4 Essential Tips for Perfecting Your Oral Care Routine

oral care routine

Share This Post

Share on facebook
Share on linkedin
Share on twitter
Share on email

Did you know that optimizing your dental care plan is essential to more than just the appearance and health of your mouth?

Yes, it’s true.

In addition to the wonderful advantages of having a healthy mouth – such as cavity-prevention, when a strong approach to oral care is adopted, a person’s overall health is also supported. In fact, recent studies have shown that maintaining good oral care routine can help prevent harmful diseases and ailments.

Can you tell if your dental care routine effectively meets your body’s oral and health care needs? In this article, we’ll answer that question while sharing essential tips to maximize your oral hygiene practice efforts.

Practice Good Tooth Brushing Techniques

Parents have been stressing the importance of regular tooth brushing to kids likely since the fifteenth century when the first toothbrush was invented. Dental hygiene practices have changed dramatically since the days of using boar-hair bristle toothbrushes. However, the simple act of cleaning your teeth with routine brushing remains mostly the same.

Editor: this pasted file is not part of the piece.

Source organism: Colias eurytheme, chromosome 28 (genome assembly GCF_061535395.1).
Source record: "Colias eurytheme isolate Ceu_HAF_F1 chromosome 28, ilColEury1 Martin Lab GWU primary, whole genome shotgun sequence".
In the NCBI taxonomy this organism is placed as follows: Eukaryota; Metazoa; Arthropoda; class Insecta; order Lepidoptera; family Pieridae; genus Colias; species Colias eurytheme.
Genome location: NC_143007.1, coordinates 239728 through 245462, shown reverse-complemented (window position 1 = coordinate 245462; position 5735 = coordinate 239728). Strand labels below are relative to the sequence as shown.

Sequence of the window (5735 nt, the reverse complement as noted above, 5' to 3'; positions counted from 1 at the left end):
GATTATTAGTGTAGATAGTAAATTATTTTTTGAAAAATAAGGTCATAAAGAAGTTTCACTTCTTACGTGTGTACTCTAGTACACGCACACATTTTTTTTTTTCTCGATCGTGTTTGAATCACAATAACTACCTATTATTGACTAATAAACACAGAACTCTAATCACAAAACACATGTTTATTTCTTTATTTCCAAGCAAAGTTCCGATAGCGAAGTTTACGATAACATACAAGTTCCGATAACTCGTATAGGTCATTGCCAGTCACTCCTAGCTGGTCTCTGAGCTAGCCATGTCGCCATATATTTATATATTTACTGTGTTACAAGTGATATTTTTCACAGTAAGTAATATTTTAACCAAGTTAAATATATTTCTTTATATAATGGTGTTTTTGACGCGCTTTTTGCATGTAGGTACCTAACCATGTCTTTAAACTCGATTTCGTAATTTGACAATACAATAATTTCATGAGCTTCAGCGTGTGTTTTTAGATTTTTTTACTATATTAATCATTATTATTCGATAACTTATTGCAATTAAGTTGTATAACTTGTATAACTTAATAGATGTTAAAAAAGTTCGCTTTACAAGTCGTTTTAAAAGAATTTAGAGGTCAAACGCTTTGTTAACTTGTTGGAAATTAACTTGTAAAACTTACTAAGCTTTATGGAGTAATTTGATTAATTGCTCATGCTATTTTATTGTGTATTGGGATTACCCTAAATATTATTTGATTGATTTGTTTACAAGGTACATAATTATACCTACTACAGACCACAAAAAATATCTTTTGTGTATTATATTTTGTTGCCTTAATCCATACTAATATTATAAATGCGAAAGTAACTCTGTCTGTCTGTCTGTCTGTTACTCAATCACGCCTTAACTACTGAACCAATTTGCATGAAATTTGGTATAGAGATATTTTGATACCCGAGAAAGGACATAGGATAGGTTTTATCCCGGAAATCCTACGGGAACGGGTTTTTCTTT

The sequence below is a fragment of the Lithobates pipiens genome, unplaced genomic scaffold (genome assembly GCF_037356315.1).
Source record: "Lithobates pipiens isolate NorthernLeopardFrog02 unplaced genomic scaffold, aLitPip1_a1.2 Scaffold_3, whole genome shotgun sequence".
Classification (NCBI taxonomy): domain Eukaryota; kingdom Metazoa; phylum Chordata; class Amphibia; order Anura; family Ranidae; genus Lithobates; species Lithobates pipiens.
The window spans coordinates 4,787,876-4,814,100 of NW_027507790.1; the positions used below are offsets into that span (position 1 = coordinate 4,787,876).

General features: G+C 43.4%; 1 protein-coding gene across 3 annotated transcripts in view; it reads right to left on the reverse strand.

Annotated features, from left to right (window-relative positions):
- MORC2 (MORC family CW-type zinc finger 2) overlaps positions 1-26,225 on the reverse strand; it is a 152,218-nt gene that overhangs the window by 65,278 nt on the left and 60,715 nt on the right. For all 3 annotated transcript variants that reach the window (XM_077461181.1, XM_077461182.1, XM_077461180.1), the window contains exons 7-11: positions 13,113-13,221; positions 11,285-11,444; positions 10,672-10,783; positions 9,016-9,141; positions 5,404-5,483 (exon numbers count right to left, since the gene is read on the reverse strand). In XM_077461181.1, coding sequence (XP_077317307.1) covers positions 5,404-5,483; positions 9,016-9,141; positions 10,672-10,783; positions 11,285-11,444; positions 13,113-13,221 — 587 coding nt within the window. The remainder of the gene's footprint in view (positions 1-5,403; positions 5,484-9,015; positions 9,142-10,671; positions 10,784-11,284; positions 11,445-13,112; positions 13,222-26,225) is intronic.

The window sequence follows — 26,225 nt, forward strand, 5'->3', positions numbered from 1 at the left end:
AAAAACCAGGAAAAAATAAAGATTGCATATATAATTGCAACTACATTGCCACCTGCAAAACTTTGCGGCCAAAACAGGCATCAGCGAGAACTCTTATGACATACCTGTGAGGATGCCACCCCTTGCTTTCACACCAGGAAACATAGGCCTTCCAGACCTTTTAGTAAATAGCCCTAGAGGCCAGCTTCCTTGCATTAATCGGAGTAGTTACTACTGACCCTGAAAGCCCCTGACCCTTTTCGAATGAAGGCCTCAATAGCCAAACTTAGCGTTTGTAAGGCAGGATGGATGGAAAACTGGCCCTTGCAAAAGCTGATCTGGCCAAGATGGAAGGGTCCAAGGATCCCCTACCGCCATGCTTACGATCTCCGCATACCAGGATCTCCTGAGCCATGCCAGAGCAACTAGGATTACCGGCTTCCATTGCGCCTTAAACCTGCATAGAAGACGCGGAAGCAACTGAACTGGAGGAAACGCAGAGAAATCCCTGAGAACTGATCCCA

In fact, brushing your teeth is still just as relevant today as it was in the Middle Ages. Regular, routine brushing is still one of the best ways to prevent cavities and maintain a healthy mouth. However, an effective brushing technique is required to clean your teeth and to avoid health risks associated with poor oral hygiene.

How to brush your teeth properly — the main components.

Oral Care tips
  • Toothbrush Angle. Hold your toothbrush in your mouth with the bristles held at a 45-degree angle towards the gum line. For chewing surfaces, keep the brush flat as you clean those areas of plaque and tartar. Use a fluoride toothpaste.
  • Sweep the Surface. If you have a manual toothbrush, move the brush in full sweeping circles over the surfaces of your teeth and along the gumline. Avoid harsh scrubbing that may irritate gums and damage tooth enamel.